Georgia, Augusta St. to meet for title
Bulldogs beat Duke; Jaguars beats Oklahoma St. in playoff
STILLWATER, Okla. – The 2011 NCAA Men’s Golf Championship trophy will be headed to the state of Georgia on Sunday night.
Which campus it goes to is still to be determined.
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Augusta State, the defending champions, out-lasted host Oklahoma State in a gut-wrenching round of match-play golf on Saturday afternoon. Carter Newman tapped in a putt on the first extra hole to beat Sean Einhaus and give the Jaguars a 3-2 victory.
Earlier, the Georgia Bulldogs, champs in 2005, edged Duke, 3-2, meaning Sunday’s 18-hole final will include two squads from the Peach State.
“We got that tee time on the last day. That is what we were looking for,” said Augusta State head coach Josh Gregory. “We won a tough one [Saturday] and we’ll have another one [Sunday]. It’s a pretty special match-up to be able to play your neighbor [in the NCAA finals].”
The Jaguars, who beat the Cowboys in the 2010 NCAA final, got a monster performance from junior Patrick Reed, who may or may not have been carrying a Brown Thrasher, the state bird of Georgia, in his pocket.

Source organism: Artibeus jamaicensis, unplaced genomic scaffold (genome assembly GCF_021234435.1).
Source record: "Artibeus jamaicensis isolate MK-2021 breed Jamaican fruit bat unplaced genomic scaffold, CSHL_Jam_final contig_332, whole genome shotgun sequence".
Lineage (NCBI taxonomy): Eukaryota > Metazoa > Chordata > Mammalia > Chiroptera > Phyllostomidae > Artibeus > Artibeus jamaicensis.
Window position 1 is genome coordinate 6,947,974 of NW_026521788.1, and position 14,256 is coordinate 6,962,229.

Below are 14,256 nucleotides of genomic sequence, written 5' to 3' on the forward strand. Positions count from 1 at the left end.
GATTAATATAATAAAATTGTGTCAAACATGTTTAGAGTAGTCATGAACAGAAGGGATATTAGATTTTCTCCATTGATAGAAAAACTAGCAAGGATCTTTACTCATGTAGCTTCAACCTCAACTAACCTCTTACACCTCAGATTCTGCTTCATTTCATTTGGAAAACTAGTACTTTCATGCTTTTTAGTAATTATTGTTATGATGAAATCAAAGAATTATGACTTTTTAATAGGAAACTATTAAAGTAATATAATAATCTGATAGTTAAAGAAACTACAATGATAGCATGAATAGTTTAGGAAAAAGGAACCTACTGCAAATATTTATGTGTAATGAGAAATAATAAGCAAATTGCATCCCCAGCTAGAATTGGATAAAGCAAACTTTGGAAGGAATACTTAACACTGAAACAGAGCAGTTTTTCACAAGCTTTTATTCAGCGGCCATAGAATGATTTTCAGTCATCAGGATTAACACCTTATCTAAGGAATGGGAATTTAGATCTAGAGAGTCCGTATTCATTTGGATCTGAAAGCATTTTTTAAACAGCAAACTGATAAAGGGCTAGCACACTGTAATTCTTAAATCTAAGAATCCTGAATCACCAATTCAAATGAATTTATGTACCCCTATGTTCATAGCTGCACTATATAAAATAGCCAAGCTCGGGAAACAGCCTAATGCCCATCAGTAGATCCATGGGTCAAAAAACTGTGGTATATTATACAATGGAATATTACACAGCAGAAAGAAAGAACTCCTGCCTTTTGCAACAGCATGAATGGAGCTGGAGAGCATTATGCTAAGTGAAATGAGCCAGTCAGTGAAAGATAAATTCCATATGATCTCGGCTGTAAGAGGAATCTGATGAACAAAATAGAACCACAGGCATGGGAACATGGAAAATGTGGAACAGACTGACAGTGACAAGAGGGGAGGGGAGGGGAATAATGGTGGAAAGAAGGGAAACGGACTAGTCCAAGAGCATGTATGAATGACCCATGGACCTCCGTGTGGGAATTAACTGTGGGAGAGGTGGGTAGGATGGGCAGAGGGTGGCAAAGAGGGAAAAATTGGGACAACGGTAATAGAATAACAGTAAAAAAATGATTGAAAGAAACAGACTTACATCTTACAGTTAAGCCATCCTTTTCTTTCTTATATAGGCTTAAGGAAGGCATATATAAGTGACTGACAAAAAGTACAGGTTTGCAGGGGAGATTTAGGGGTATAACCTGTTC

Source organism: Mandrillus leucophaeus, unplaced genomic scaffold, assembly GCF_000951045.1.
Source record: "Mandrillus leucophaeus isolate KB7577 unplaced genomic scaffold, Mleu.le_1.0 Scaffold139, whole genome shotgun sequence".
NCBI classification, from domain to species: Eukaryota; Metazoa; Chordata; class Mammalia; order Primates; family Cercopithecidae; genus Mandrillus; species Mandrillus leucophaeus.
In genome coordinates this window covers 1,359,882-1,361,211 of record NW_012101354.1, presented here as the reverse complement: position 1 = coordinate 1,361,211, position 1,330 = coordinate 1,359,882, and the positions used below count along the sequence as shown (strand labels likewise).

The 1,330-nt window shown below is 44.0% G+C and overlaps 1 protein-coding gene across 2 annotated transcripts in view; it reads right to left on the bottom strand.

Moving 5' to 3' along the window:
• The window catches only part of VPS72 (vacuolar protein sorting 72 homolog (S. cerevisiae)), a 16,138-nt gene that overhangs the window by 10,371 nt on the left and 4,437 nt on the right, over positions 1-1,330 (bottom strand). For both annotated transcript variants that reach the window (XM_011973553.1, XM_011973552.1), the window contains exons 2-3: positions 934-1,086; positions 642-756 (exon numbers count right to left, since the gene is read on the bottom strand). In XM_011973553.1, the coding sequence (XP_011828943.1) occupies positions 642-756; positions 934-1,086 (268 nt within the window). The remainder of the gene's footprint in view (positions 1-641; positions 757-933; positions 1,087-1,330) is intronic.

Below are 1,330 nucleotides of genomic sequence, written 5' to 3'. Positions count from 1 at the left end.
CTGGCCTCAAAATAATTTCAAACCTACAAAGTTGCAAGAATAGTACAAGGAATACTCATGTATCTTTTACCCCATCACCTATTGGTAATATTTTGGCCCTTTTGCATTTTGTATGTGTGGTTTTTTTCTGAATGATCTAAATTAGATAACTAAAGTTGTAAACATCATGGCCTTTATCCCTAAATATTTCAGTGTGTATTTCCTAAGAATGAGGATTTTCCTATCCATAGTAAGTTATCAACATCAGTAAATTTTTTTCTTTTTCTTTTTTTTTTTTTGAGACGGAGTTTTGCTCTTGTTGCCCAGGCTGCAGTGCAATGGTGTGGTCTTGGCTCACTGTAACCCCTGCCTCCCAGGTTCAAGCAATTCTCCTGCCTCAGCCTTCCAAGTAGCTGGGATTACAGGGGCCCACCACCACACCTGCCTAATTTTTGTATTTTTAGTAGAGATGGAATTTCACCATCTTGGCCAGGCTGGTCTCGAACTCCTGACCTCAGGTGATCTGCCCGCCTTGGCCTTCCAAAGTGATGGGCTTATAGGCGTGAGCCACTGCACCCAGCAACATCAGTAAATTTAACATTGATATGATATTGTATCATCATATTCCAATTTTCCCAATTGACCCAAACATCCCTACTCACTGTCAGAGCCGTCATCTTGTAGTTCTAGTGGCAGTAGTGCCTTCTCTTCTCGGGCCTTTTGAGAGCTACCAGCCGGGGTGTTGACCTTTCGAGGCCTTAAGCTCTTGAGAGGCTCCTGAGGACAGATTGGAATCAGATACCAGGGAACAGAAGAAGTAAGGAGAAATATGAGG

Reed, a junior from Augusta, started throwing darts as soon as he left the driving range and went through 2010 U.S. Amateur champion Peter Uihlein, 8 and 7. Reed quickly went 3-up with three precision approaches. Uihlein drained a 15-foot birdie on No. 5 to get back to 2-up, but Reed responded on No. 6 with another deadly approach and birdie.
The par-3 7th hole saw Reed’s iron softly land within 5 feet eventually leading Uihlein to concede the hole and go down by four.
Reed birdied Nos. 8 and 9 and the lead was 6-up through 9 holes as a stunned orange-clad gallery quietly followed.
“I hit it great today. I felt really comfortable with my golf game,” said Reed. “This was by far one of the most memorable moments we’ve ever had. Last year was memorable, but to come here and play Oklahoma State on their home course with all their fans. What was it? One to every 100 of their fans to ours? It’s a pretty special moment.”
“To beat the best amateur in the world 8 and 7 on his home course is unbelievable,” said Gregory. “You would never dream of that, but he is playing as well as he’s ever played. The only thing he has ever had problems with in the past is getting too jacked up. I knew he would be tough to beat if he kept putting it in the fairway and hitting his irons the way he was.”
Cowboy rookie Talor Gooch continued his strong play this week, blasting Ollie Bengtsson 7 and 5, to give his team its first point of the afternoon. Gooch, a native of Midwest City, Okla., beat Ohio State’s Alex Redfield 4 and 2 on Friday.
Gooch birdied the first two holes on Saturday and bogeys by Bengtsson on Nos. 8 and 10 helped Gooch’s advantage grow to 6-up. A birdie on the 13th sealed the deal.